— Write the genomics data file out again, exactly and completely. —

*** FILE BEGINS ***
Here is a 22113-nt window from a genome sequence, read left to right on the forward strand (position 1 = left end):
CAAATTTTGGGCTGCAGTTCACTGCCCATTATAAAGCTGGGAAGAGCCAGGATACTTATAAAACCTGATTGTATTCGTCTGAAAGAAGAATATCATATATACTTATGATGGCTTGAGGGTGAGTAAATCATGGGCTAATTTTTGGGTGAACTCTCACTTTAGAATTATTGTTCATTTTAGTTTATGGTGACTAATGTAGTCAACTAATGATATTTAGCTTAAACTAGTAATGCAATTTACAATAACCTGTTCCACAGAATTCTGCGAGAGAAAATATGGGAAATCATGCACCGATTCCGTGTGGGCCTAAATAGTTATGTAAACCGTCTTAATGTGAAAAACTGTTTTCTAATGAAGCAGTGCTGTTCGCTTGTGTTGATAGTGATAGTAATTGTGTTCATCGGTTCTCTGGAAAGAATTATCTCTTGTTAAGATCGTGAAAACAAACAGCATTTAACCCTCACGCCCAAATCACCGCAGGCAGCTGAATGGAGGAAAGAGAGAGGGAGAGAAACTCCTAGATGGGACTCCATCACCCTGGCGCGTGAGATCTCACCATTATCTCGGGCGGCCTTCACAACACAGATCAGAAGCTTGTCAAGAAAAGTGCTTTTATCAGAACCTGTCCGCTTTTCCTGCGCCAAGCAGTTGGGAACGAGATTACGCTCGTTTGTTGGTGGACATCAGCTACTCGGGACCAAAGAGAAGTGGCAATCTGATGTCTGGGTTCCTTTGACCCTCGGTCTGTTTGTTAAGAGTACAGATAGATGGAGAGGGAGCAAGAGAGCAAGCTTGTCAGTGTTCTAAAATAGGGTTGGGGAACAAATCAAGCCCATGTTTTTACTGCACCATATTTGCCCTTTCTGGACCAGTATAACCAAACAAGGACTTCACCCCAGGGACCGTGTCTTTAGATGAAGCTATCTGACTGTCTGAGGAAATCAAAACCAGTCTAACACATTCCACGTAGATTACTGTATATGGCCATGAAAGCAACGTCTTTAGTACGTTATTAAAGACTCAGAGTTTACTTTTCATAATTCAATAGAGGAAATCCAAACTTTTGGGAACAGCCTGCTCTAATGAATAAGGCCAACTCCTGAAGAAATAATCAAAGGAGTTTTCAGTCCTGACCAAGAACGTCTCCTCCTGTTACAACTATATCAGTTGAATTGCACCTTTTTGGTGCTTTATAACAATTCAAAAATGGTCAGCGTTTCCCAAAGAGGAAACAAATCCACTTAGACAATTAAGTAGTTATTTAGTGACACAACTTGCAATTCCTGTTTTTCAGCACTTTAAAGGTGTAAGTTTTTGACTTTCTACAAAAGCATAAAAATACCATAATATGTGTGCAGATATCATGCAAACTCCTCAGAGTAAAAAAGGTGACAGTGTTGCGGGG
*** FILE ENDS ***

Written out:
Here is a 22113-nt window from a genome sequence, read left to right on the forward strand (position 1 = left end):
CAAATTTTGGGCTGCAGTTCACTGCCCATTATAAAGCTGGGAAGAGCCAGGATACTTATAAAACCTGATTGTATTCGTCTGAAAGAAGAATATCATATATACTTATGATGGCTTGAGGGTGAGTAAATCATGGGCTAATTTTTGGGTGAACTCTCACTTTAGAATTATTGTTCATTTTAGTTTATGGTGACTAATGTAGTCAACTAATGATATTTAGCTTAAACTAGTAATGCAATTTACAATAACCTGTTCCACAGAATTCTGCGAGAGAAAATATGGGAAATCATGCACCGATTCCGTGTGGGCCTAAATAGTTATGTAAACCGTCTTAATGTGAAAAACTGTTTTCTAATGAAGCAGTGCTGTTCGCTTGTGTTGATAGTGATAGTAATTGTGTTCATCGGTTCTCTGGAAAGAATTATCTCTTGTTAAGATCGTGAAAACAAACAGCATTTAACCCTCACGCCCAAATCACCGCAGGCAGCTGAATGGAGGAAAGAGAGAGGGAGAGAAACTCCTAGATGGGACTCCATCACCCTGGCGCGTGAGATCTCACCATTATCTCGGGCGGCCTTCACAACACAGATCAGAAGCTTGTCAAGAAAAGTGCTTTTATCAGAACCTGTCCGCTTTTCCTGCGCCAAGCAGTTGGGAACGAGATTACGCTCGTTTGTTGGTGGACATCAGCTACTCGGGACCAAAGAGAAGTGGCAATCTGATGTCTGGGTTCCTTTGACCCTCGGTCTGTTTGTTAAGAGTACAGATAGATGGAGAGGGAGCAAGAGAGCAAGCTTGTCAGTGTTCTAAAATAGGGTTGGGGAACAAATCAAGCCCATGTTTTTACTGCACCATATTTGCCCTTTCTGGACCAGTATAACCAAACAAGGACTTCACCCCAGGGACCGTGTCTTTAGATGAAGCTATCTGACTGTCTGAGGAAATCAAAACCAGTCTAACACATTCCACGTAGATTACTGTATATGGCCATGAAAGCAACGTCTTTAGTACGTTATTAAAGACTCAGAGTTTACTTTTCATAATTCAATAGAGGAAATCCAAACTTTTGGGAACAGCCTGCTCTAATGAATAAGGCCAACTCCTGAAGAAATAATCAAAGGAGTTTTCAGTCCTGACCAAGAACGTCTCCTCCTGTTACAACTATATCAGTTGAATTGCACCTTTTTGGTGCTTTATAACAATTCAAAAATGGTCAGCGTTTCCCAAAGAGGAAACAAATCCACTTAGACAATTAAGTAGTTATTTAGTGACACAACTTGCAATTCCTGTTTTTCAGCACTTTAAAGGTGTAAGTTTTTGACTTTCTACAAAAGCATAAAAATACCATAATATGTGTGCAGATATCATGCAAACTCCTCAGAGTAAAAAAGGTGACAGTGTTGCGGGG